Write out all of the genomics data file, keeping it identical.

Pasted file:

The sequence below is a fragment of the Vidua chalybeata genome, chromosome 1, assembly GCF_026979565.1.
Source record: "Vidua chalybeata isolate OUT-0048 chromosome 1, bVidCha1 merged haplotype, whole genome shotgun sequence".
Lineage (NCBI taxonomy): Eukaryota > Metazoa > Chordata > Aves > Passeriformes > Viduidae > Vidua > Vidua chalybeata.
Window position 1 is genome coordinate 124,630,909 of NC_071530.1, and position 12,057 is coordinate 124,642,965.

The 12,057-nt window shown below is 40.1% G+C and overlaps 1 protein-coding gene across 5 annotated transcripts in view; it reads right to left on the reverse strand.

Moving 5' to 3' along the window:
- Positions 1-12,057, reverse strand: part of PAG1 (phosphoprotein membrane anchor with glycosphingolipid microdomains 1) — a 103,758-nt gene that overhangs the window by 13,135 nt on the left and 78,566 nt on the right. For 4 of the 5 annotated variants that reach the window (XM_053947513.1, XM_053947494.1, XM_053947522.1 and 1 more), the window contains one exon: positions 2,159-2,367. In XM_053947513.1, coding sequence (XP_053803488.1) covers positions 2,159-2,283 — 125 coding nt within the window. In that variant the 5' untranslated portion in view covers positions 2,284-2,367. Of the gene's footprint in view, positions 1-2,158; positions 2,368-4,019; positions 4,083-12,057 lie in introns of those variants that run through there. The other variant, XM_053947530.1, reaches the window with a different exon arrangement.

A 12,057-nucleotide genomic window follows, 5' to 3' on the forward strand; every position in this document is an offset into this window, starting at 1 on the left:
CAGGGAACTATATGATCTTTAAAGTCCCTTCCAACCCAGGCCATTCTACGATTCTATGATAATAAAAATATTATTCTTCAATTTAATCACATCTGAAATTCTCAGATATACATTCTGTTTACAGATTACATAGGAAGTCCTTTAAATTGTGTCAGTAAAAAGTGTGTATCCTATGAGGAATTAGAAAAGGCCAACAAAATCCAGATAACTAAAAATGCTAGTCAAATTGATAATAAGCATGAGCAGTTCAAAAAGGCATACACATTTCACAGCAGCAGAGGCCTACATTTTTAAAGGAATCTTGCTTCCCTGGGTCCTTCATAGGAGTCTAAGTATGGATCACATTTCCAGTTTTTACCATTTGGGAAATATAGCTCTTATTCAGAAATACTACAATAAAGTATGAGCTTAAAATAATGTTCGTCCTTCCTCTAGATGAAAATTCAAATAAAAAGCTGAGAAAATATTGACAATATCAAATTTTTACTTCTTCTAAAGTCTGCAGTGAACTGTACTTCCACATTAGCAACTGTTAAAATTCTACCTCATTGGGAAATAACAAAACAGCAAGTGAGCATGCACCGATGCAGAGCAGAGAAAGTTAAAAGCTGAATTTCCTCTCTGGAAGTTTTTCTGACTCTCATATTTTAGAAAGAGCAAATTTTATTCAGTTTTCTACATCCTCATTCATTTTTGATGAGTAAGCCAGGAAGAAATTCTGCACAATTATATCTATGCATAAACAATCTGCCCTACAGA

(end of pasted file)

The sequence below is a fragment of the Vidua chalybeata genome, chromosome 1, assembly GCF_026979565.1.
Source record: "Vidua chalybeata isolate OUT-0048 chromosome 1, bVidCha1 merged haplotype, whole genome shotgun sequence".
Lineage (NCBI taxonomy): Eukaryota > Metazoa > Chordata > Aves > Passeriformes > Viduidae > Vidua > Vidua chalybeata.
Window position 1 is genome coordinate 124,630,909 of NC_071530.1, and position 12,057 is coordinate 124,642,965.

The 12,057-nt window shown below is 40.1% G+C and overlaps 1 protein-coding gene across 5 annotated transcripts in view; it reads right to left on the reverse strand.

Moving 5' to 3' along the window:
- Positions 1-12,057, reverse strand: part of PAG1 (phosphoprotein membrane anchor with glycosphingolipid microdomains 1) — a 103,758-nt gene that overhangs the window by 13,135 nt on the left and 78,566 nt on the right. For 4 of the 5 annotated variants that reach the window (XM_053947513.1, XM_053947494.1, XM_053947522.1 and 1 more), the window contains one exon: positions 2,159-2,367. In XM_053947513.1, coding sequence (XP_053803488.1) covers positions 2,159-2,283 — 125 coding nt within the window. In that variant the 5' untranslated portion in view covers positions 2,284-2,367. Of the gene's footprint in view, positions 1-2,158; positions 2,368-4,019; positions 4,083-12,057 lie in introns of those variants that run through there. The other variant, XM_053947530.1, reaches the window with a different exon arrangement.

A 12,057-nucleotide genomic window follows, 5' to 3' on the forward strand; every position in this document is an offset into this window, starting at 1 on the left:
CAGGGAACTATATGATCTTTAAAGTCCCTTCCAACCCAGGCCATTCTACGATTCTATGATAATAAAAATATTATTCTTCAATTTAATCACATCTGAAATTCTCAGATATACATTCTGTTTACAGATTACATAGGAAGTCCTTTAAATTGTGTCAGTAAAAAGTGTGTATCCTATGAGGAATTAGAAAAGGCCAACAAAATCCAGATAACTAAAAATGCTAGTCAAATTGATAATAAGCATGAGCAGTTCAAAAAGGCATACACATTTCACAGCAGCAGAGGCCTACATTTTTAAAGGAATCTTGCTTCCCTGGGTCCTTCATAGGAGTCTAAGTATGGATCACATTTCCAGTTTTTACCATTTGGGAAATATAGCTCTTATTCAGAAATACTACAATAAAGTATGAGCTTAAAATAATGTTCGTCCTTCCTCTAGATGAAAATTCAAATAAAAAGCTGAGAAAATATTGACAATATCAAATTTTTACTTCTTCTAAAGTCTGCAGTGAACTGTACTTCCACATTAGCAACTGTTAAAATTCTACCTCATTGGGAAATAACAAAACAGCAAGTGAGCATGCACCGATGCAGAGCAGAGAAAGTTAAAAGCTGAATTTCCTCTCTGGAAGTTTTTCTGACTCTCATATTTTAGAAAGAGCAAATTTTATTCAGTTTTCTACATCCTCATTCATTTTTGATGAGTAAGCCAGGAAGAAATTCTGCACAATTATATCTATGCATAAACAATCTGCCCTACAGA